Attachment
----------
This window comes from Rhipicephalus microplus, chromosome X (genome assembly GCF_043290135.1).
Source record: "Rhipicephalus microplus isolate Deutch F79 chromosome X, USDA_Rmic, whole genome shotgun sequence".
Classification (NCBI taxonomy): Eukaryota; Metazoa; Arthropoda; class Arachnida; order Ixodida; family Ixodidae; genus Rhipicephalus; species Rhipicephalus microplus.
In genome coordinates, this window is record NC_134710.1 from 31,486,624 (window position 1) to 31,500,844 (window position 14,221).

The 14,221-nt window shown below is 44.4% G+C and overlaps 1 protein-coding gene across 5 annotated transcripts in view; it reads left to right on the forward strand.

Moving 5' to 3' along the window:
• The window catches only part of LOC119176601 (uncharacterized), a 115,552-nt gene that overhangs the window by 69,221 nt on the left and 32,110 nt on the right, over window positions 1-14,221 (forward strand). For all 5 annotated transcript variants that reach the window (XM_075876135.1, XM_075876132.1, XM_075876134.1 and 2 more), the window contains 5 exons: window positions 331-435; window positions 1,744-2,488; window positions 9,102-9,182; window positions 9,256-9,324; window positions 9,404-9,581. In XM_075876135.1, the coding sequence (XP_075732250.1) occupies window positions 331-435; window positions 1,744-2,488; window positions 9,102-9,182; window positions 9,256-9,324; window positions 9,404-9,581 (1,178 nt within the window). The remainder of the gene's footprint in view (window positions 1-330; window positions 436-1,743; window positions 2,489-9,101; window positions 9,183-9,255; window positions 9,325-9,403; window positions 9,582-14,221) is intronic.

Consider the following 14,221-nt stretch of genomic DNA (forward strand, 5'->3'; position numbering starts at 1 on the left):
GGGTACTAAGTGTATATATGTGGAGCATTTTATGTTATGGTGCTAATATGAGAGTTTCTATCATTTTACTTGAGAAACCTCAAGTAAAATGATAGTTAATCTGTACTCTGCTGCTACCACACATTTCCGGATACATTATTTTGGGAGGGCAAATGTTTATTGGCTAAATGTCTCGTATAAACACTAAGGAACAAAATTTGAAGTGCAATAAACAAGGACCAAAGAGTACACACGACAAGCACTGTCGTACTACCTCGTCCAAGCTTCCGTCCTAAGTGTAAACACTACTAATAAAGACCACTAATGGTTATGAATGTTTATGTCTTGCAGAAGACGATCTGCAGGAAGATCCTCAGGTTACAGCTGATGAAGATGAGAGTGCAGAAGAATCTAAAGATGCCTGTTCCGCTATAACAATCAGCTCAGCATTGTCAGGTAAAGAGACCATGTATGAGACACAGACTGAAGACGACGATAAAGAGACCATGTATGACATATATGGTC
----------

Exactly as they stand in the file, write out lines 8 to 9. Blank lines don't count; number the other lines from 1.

Consider the following 14,221-nt stretch of genomic DNA (forward strand, 5'->3'; position numbering starts at 1 on the left):
GGGTACTAAGTGTATATATGTGGAGCATTTTATGTTATGGTGCTAATATGAGAGTTTCTATCATTTTACTTGAGAAACCTCAAGTAAAATGATAGTTAATCTGTACTCTGCTGCTACCACACATTTCCGGATACATTATTTTGGGAGGGCAAATGTTTATTGGCTAAATGTCTCGTATAAACACTAAGGAACAAAATTTGAAGTGCAATAAACAAGGACCAAAGAGTACACACGACAAGCACTGTCGTACTACCTCGTCCAAGCTTCCGTCCTAAGTGTAAACACTACTAATAAAGACCACTAATGGTTATGAATGTTTATGTCTTGCAGAAGACGATCTGCAGGAAGATCCTCAGGTTACAGCTGATGAAGATGAGAGTGCAGAAGAATCTAAAGATGCCTGTTCCGCTATAACAATCAGCTCAGCATTGTCAGGTAAAGAGACCATGTATGAGACACAGACTGAAGACGACGATAAAGAGACCATGTATGACATATATGGTC